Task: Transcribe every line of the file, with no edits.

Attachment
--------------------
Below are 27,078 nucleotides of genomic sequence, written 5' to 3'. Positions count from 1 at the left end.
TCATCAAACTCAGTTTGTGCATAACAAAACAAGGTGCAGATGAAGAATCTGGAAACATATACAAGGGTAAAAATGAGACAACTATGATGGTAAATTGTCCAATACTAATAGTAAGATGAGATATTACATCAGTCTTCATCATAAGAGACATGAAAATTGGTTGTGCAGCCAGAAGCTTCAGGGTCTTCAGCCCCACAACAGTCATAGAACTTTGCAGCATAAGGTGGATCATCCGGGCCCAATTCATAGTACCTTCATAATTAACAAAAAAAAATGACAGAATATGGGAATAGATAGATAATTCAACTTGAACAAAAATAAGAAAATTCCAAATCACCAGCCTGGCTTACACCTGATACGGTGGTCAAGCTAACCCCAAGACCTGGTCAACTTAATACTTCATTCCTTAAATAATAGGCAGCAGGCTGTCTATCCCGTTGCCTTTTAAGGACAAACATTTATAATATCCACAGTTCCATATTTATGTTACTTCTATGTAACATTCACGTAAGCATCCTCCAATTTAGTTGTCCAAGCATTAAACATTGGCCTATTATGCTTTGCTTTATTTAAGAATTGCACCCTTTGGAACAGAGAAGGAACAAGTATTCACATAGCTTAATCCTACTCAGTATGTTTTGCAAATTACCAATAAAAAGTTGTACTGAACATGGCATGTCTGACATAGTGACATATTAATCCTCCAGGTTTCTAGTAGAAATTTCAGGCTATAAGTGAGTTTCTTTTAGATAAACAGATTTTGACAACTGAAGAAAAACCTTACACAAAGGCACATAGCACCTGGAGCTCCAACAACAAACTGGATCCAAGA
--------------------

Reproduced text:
Below are 27,078 nucleotides of genomic sequence, written 5' to 3'. Positions count from 1 at the left end.
TCATCAAACTCAGTTTGTGCATAACAAAACAAGGTGCAGATGAAGAATCTGGAAACATATACAAGGGTAAAAATGAGACAACTATGATGGTAAATTGTCCAATACTAATAGTAAGATGAGATATTACATCAGTCTTCATCATAAGAGACATGAAAATTGGTTGTGCAGCCAGAAGCTTCAGGGTCTTCAGCCCCACAACAGTCATAGAACTTTGCAGCATAAGGTGGATCATCCGGGCCCAATTCATAGTACCTTCATAATTAACAAAAAAAAATGACAGAATATGGGAATAGATAGATAATTCAACTTGAACAAAAATAAGAAAATTCCAAATCACCAGCCTGGCTTACACCTGATACGGTGGTCAAGCTAACCCCAAGACCTGGTCAACTTAATACTTCATTCCTTAAATAATAGGCAGCAGGCTGTCTATCCCGTTGCCTTTTAAGGACAAACATTTATAATATCCACAGTTCCATATTTATGTTACTTCTATGTAACATTCACGTAAGCATCCTCCAATTTAGTTGTCCAAGCATTAAACATTGGCCTATTATGCTTTGCTTTATTTAAGAATTGCACCCTTTGGAACAGAGAAGGAACAAGTATTCACATAGCTTAATCCTACTCAGTATGTTTTGCAAATTACCAATAAAAAGTTGTACTGAACATGGCATGTCTGACATAGTGACATATTAATCCTCCAGGTTTCTAGTAGAAATTTCAGGCTATAAGTGAGTTTCTTTTAGATAAACAGATTTTGACAACTGAAGAAAAACCTTACACAAAGGCACATAGCACCTGGAGCTCCAACAACAAACTGGATCCAAGA